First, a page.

All hail the Pumpkin King. Anyplace other than the Hollywood Bowl on Halloween weekend, that cry would be a cause for alarm. For two nights in Hollywood, however, it meant that Jack Skellington had donned his crown once again, backed up by conductor John Mauceri and the Hollywood Bowl Symphony.
Though PBS was showing a similar concert on Live From Lincoln Center, this event would be different: for the first time in the US, composer/singer Danny Elfman would assemble a cast and sing through a showing of The Nightmare Before Christmas. Though hearing loss had long dimmed Elfman’s desire to perform onstage, it sure didn’t show as he strutted and preened in the role of Jack. Only rarely out of sync with the movie on the screens, he clearly hadn’t lost a step.
But that’s getting ahead of the action.
The Hollywood Bowl turned this into a fun family event, with Trick or Treat candy stations placed strategically outside the amphitheater. Fans could take a free green screen photograph, and compete in a costume contest that was broadcast throughout the Bowl, with finalists brought onto the main stage about half an hour before the concert. Perhaps it’s no surprise that The Nightmare Before Christmas has a community feel to it, which Elfman and creator Tim Burton might not have predicted.
When you watch the film in context of Elfman’s career, it’s not hard to see the parallels. Jack Skellington wants to move on to something other than his role as the ruler of Halloween, just as Elfman seemed to be tiring of his role as leader of Oingo Boingo. But like Jack, working through the process onstage this weekend seemed to revitalize Elfman, albeit 20 years after retiring the band.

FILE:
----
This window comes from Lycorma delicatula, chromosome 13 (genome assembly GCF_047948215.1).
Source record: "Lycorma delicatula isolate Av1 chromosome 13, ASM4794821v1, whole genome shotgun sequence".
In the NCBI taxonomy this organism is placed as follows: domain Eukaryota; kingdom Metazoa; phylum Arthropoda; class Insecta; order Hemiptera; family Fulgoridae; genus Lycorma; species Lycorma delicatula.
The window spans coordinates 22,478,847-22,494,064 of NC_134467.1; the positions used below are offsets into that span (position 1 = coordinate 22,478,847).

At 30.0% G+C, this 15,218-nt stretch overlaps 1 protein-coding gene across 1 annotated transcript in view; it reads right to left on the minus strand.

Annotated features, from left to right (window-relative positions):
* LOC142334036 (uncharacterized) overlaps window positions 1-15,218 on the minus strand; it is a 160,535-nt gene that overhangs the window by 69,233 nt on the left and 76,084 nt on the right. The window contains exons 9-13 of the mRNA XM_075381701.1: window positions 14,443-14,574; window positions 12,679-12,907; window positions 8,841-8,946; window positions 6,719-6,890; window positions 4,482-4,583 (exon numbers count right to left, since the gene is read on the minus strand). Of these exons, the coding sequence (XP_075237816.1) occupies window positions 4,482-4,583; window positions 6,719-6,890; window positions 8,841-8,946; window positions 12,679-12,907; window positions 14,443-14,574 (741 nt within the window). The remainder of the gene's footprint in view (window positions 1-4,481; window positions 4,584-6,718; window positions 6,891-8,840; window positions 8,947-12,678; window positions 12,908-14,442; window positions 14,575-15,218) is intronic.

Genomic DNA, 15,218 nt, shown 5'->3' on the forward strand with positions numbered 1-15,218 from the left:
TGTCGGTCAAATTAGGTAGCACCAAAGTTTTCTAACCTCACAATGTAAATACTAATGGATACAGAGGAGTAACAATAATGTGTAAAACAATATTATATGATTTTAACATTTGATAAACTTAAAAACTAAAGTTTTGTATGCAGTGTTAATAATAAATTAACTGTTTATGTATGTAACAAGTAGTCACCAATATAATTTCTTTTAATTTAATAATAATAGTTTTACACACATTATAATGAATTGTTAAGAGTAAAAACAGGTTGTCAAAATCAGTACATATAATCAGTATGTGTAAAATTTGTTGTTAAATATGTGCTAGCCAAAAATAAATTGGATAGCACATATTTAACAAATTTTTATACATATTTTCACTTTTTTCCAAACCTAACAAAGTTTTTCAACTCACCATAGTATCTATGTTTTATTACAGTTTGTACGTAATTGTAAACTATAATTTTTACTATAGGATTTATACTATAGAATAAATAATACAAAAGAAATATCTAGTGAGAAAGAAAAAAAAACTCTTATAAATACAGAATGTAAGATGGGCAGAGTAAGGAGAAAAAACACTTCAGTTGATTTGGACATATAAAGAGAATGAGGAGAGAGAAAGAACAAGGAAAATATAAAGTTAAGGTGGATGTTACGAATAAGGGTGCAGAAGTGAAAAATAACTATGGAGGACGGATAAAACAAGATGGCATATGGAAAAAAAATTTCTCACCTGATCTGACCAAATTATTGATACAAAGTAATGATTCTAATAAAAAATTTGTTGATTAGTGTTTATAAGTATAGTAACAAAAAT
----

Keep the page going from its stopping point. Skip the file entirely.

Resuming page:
He drank in the appreciation of the crowd, who were no doubt mostly hardcore fans. It was also clear he has affection for Mauceri, and his original cast mates who joined him onstage — yes, Catherine O’Hara entered to sing the role of Sally, and Ken Page delightedly and delightfully recreated Oogie Boogie. On Saturday night, Paul Reubens came out in an encore to reprise his role of wicked trick or treater Lock, but Sunday night he was on a film set — his new Pee Wee Herman movie for Netflix, perhaps?
Elfman begged our forgiveness as he also performed “Oogie’s Song” in an encore, saying that composers always want to sing their own songs. But if anybody had been bothered by that (it was interesting, but sorry, Page still rules in the role), all was forgiven when Elfman came out for a second encore clad in a black t-shirt and carrying an electric guitar.
Yes, for the first time in 20 years, Elfman sang an Oingo Boingo song. Joined by Steve Bartek, a key member of the band and still the orchestrator of Elfman’s compositions. And then they played “Dead Man’s Party,” on the 20th anniversary (to the day) of the last time they had performed it.
For me, the only thing that would top a full on Oingo Boingo reunion would be if Freddie Mercury were to return from the grave and tour with Queen. Neither is likely to happen, but this weekend opened the door of hope a crack that maybe, just maybe, technology has improved enough, and Danny Elfman felt the love enough, that his hearing loss could be overcome and we could get one more tour.
If a talking Jack O’Lantern can dream of being Santa Claus, a fan can dream that one of his favorite bands would get back together.